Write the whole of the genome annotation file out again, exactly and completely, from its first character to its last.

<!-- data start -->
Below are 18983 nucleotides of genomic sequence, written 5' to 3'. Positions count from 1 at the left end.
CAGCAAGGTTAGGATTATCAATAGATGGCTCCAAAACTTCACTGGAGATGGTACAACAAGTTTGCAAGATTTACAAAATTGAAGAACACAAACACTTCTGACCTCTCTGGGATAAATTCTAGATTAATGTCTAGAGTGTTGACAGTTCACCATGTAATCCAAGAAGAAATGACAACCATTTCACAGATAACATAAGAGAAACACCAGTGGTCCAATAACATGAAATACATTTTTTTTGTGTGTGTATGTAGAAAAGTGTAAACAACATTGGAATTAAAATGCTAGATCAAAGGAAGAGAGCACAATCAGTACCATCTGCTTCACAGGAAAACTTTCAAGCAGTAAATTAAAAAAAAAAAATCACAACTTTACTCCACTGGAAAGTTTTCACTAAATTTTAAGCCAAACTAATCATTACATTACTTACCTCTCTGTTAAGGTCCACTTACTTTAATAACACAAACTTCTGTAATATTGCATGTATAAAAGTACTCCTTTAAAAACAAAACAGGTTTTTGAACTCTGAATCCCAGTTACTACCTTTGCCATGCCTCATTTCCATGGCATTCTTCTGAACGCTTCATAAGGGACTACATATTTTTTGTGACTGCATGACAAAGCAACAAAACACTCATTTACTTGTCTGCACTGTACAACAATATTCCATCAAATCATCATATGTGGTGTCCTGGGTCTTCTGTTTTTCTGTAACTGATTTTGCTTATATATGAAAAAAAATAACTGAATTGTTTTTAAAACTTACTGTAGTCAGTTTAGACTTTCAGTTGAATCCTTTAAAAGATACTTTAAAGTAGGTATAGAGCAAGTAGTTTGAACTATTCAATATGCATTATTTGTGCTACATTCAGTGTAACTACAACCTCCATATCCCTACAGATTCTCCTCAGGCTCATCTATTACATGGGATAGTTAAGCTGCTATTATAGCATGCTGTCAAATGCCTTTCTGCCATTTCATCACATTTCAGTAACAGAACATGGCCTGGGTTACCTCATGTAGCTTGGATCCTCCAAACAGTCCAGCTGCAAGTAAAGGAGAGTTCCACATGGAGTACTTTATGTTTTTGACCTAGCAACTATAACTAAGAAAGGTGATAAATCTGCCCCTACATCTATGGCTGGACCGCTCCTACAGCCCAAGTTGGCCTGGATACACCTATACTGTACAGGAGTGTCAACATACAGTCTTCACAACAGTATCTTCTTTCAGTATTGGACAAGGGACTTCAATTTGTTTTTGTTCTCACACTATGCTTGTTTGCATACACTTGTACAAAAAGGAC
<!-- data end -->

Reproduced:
Below are 18983 nucleotides of genomic sequence, written 5' to 3'. Positions count from 1 at the left end.
CAGCAAGGTTAGGATTATCAATAGATGGCTCCAAAACTTCACTGGAGATGGTACAACAAGTTTGCAAGATTTACAAAATTGAAGAACACAAACACTTCTGACCTCTCTGGGATAAATTCTAGATTAATGTCTAGAGTGTTGACAGTTCACCATGTAATCCAAGAAGAAATGACAACCATTTCACAGATAACATAAGAGAAACACCAGTGGTCCAATAACATGAAATACATTTTTTTTGTGTGTGTATGTAGAAAAGTGTAAACAACATTGGAATTAAAATGCTAGATCAAAGGAAGAGAGCACAATCAGTACCATCTGCTTCACAGGAAAACTTTCAAGCAGTAAATTAAAAAAAAAAAATCACAACTTTACTCCACTGGAAAGTTTTCACTAAATTTTAAGCCAAACTAATCATTACATTACTTACCTCTCTGTTAAGGTCCACTTACTTTAATAACACAAACTTCTGTAATATTGCATGTATAAAAGTACTCCTTTAAAAACAAAACAGGTTTTTGAACTCTGAATCCCAGTTACTACCTTTGCCATGCCTCATTTCCATGGCATTCTTCTGAACGCTTCATAAGGGACTACATATTTTTTGTGACTGCATGACAAAGCAACAAAACACTCATTTACTTGTCTGCACTGTACAACAATATTCCATCAAATCATCATATGTGGTGTCCTGGGTCTTCTGTTTTTCTGTAACTGATTTTGCTTATATATGAAAAAAAATAACTGAATTGTTTTTAAAACTTACTGTAGTCAGTTTAGACTTTCAGTTGAATCCTTTAAAAGATACTTTAAAGTAGGTATAGAGCAAGTAGTTTGAACTATTCAATATGCATTATTTGTGCTACATTCAGTGTAACTACAACCTCCATATCCCTACAGATTCTCCTCAGGCTCATCTATTACATGGGATAGTTAAGCTGCTATTATAGCATGCTGTCAAATGCCTTTCTGCCATTTCATCACATTTCAGTAACAGAACATGGCCTGGGTTACCTCATGTAGCTTGGATCCTCCAAACAGTCCAGCTGCAAGTAAAGGAGAGTTCCACATGGAGTACTTTATGTTTTTGACCTAGCAACTATAACTAAGAAAGGTGATAAATCTGCCCCTACATCTATGGCTGGACCGCTCCTACAGCCCAAGTTGGCCTGGATACACCTATACTGTACAGGAGTGTCAACATACAGTCTTCACAACAGTATCTTCTTTCAGTATTGGACAAGGGACTTCAATTTGTTTTTGTTCTCACACTATGCTTGTTTGCATACACTTGTACAAAAAGGAC